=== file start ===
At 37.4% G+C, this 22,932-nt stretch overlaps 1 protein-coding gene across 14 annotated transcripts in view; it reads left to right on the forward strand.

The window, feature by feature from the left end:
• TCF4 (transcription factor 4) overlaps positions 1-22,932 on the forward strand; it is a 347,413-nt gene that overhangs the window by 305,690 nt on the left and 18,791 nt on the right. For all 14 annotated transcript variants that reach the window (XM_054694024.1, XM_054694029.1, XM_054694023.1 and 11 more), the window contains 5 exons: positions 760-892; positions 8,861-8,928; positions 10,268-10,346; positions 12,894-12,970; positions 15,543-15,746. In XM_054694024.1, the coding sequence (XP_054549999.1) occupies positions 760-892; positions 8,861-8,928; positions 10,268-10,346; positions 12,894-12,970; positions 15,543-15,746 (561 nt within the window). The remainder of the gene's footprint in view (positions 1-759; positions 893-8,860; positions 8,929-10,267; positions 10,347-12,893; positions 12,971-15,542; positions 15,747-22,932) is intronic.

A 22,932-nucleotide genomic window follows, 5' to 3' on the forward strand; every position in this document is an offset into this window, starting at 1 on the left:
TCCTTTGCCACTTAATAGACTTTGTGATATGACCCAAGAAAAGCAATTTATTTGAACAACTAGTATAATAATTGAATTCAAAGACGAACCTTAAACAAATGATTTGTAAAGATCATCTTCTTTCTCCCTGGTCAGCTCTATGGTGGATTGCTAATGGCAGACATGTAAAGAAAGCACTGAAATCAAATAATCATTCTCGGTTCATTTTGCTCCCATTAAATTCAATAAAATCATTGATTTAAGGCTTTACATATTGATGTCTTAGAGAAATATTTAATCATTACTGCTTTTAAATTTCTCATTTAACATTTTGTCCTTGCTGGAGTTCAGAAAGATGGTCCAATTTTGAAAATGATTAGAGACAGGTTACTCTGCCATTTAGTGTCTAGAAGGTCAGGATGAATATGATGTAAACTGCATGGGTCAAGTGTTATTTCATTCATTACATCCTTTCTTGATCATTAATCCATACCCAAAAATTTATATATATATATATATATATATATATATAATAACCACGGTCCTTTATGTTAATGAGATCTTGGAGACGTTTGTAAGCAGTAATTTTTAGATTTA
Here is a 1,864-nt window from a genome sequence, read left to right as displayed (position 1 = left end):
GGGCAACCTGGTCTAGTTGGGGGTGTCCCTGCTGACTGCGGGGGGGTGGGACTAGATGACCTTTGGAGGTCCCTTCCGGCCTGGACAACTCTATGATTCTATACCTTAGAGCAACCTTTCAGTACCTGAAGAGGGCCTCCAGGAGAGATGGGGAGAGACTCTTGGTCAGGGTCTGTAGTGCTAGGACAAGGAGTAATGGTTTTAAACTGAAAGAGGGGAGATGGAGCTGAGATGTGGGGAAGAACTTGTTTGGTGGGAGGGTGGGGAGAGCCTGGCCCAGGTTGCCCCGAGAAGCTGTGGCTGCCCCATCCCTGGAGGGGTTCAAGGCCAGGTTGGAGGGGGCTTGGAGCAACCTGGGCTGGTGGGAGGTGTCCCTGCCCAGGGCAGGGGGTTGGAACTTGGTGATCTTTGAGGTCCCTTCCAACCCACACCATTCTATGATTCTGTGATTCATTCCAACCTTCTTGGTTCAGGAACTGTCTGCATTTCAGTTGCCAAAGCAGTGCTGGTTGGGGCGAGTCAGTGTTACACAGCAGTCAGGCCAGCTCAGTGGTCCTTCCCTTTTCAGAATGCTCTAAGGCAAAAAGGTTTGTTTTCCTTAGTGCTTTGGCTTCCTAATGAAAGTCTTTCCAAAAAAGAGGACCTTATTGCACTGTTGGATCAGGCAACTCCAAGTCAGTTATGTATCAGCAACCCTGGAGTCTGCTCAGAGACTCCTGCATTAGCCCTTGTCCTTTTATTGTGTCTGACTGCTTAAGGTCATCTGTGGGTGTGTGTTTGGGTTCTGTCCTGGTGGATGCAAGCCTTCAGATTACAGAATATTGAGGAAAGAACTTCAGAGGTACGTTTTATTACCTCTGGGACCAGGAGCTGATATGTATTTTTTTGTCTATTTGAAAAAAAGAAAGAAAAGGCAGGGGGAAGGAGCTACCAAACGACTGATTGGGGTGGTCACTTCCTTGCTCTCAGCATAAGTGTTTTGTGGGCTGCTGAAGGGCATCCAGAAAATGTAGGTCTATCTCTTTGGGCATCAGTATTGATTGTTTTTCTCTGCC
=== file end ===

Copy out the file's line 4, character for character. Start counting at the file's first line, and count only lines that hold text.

A 22,932-nucleotide genomic window follows, 5' to 3' on the forward strand; every position in this document is an offset into this window, starting at 1 on the left: